I guess that’s my biggest problem with Refined Palate’s Pittsburgh review — she didn’t try. If she had, she might have left town with a better taste in her mouth.

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11 thoughts on “7. cheap shot.”

  1. Without question, she blew it.

    I have lived in western PA for more than 30 years and NEVER eaten at Primati’s so I can’t speak to that, but doing Lydia’s for a buffet is just wrong.

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  2. Okay Crappy. I took the bait.
    My response:

    Yes, we are defensive.
    In a place where all the culinary accomplishments seem to be:
    • Chip chopped ham
    • The Klondike Ice Cream Bar
    • The Big Mac
    • Sandwiches and salads with French fries

    You skipped to the wrong tables.

    I haven’t had the chance to eat at 11, but you seemed to like most of the meal.

    Eating the buffet at Lydia’s is just wrong. My experience as a sit-down diner was wonderful. And big people are everywhere, not just Pittsburgh.

    I have lived in western Pennsylvania for more than 30 years, and I have never eaten at Primati’s. I like sandwiches and I like French fries, but not pre-mixed before eating.

    You could have eaten a better meal at any number of places in The Strip, or traveled a mile east or a mile north and had a good beer actually brewed in Pittsbugh from Church Brew Works or Penn Brewery. ( A friend of mine once thought he should open a bar where any beer brewed outside the city would be labeled as an import. Yuengling would qualify under that standard as would Budwieser.)

    Please come back when you have a little more time to sample what Pittsurgh and western Pennsylvania can put on the table.

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  3. well said… while everyone is entitled to their opinions, words must be chosen carefully, or the credibility of the post is lost. The points about “large” people and the insult to the rest of Pittsburgh’s eateries was a poor choice. For the record, I dont even LIVE in Pittsburgh, I’m in Cleveland, but these kinds of reckless bloggers are popping up everywhere, and they need to be made aware of their mistakes. I do give credit to the blogger for posting all of the comments (at least it seems they have), and even more credit to the passionate folks of Pittsburgh that responded so intelligently. with internet power, there comes internet responsibility… and feedback. ;) nice job, Pittsburgh!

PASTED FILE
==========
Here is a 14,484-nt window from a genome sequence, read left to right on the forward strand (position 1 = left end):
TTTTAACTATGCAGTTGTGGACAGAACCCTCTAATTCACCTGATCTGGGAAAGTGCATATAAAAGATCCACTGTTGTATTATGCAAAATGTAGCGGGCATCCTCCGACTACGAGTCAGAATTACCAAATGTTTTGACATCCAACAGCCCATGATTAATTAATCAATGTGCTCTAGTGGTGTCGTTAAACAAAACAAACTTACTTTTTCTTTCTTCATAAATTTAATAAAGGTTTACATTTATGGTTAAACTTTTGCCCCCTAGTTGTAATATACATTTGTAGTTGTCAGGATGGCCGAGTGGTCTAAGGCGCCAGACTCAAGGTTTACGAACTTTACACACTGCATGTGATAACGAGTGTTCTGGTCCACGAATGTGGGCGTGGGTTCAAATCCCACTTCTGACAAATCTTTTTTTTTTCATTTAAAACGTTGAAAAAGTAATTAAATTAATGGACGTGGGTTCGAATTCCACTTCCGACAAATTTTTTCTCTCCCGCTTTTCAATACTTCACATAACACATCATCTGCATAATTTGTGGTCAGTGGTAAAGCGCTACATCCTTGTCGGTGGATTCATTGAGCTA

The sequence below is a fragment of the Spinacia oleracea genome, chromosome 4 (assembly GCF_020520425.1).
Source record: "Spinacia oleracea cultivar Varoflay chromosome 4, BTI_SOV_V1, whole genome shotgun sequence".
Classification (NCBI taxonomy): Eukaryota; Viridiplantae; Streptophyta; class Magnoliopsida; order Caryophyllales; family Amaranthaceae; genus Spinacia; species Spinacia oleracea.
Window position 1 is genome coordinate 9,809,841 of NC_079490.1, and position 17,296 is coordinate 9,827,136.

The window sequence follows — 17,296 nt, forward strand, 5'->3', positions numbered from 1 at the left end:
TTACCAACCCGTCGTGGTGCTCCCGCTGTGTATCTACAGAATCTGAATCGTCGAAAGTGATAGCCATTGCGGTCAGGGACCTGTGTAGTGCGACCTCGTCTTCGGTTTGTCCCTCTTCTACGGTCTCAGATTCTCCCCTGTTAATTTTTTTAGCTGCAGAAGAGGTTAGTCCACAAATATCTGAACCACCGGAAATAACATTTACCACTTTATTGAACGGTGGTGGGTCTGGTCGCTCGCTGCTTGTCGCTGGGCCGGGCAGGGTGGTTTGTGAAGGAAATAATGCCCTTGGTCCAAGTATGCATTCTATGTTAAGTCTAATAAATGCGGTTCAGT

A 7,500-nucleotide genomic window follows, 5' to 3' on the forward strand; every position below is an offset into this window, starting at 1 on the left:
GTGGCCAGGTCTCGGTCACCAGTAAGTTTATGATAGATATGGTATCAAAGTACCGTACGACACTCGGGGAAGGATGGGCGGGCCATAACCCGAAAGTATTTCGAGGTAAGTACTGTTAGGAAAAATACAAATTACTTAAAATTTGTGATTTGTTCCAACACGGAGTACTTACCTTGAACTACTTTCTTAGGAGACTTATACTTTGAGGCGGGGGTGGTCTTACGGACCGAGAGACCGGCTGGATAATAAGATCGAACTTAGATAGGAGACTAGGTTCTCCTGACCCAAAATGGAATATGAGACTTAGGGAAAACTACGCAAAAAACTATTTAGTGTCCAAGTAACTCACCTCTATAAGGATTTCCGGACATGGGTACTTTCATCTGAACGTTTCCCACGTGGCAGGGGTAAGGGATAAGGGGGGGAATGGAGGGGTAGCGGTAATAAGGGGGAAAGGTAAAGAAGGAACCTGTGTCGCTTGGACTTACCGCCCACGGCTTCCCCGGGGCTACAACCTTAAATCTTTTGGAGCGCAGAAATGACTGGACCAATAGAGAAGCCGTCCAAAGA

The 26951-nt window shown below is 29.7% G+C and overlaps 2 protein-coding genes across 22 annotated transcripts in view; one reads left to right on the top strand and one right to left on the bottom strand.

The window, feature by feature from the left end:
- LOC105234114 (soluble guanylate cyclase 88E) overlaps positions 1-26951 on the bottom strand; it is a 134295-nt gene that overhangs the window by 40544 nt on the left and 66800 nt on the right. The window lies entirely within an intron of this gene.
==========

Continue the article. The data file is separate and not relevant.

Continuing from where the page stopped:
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    1. She hasn’t posted mine. And it looks like she’s skipped at least a couple others as well.

      I might be extra touchy about stuff like this, because I work as a reporter. I don’t think newspapers should have a monopoly on opinion, but it makes me nuts to see anyone making fundamental errors like this.

      And: Thanks for bringing this to light. I think it says something good about us that she seemed startled at the reaction her post received. Pittsburgh stepped up where few others have.

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  4. Nicely done. I’m glad you called them out for commenting that the entire city was full of “big” people. I left a comment over there that they apparently didn’t appreciate (which I thought was calm), related to that, that wasn’t posted. So regardless of all of that – you’ve written a nice counterpoint.

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  5. I too, left a comment about her sweeping generalization about “large” people. My comment never made it either.

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  6. why do people continue to think Yuengling is made in Pittsburgh. Chaps my ass it does. Seems like the tart likes to give her opinion and then run and hide when others have their own.

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  7. Honestly, UC? I just read her article, and the whole tone was beyond snide, right into shitty. I think your response is quite restrained. As were most of the comments.

    I think a critic can do better than “good”, “okay”, “nice” and “very good”. Where is the description of the taste of the food? She criticized the waitress at Primantis (and unless she was out drinking all night or had just come off her shift at the mill, she had no business in Primantis at 8 a.m) and the “large patrons” she saw. Not one word about how the food actually tasted. And as another commenter mentioned over there: she definitely needs a better camera.

    and, @doogle: “tart”? Really? :)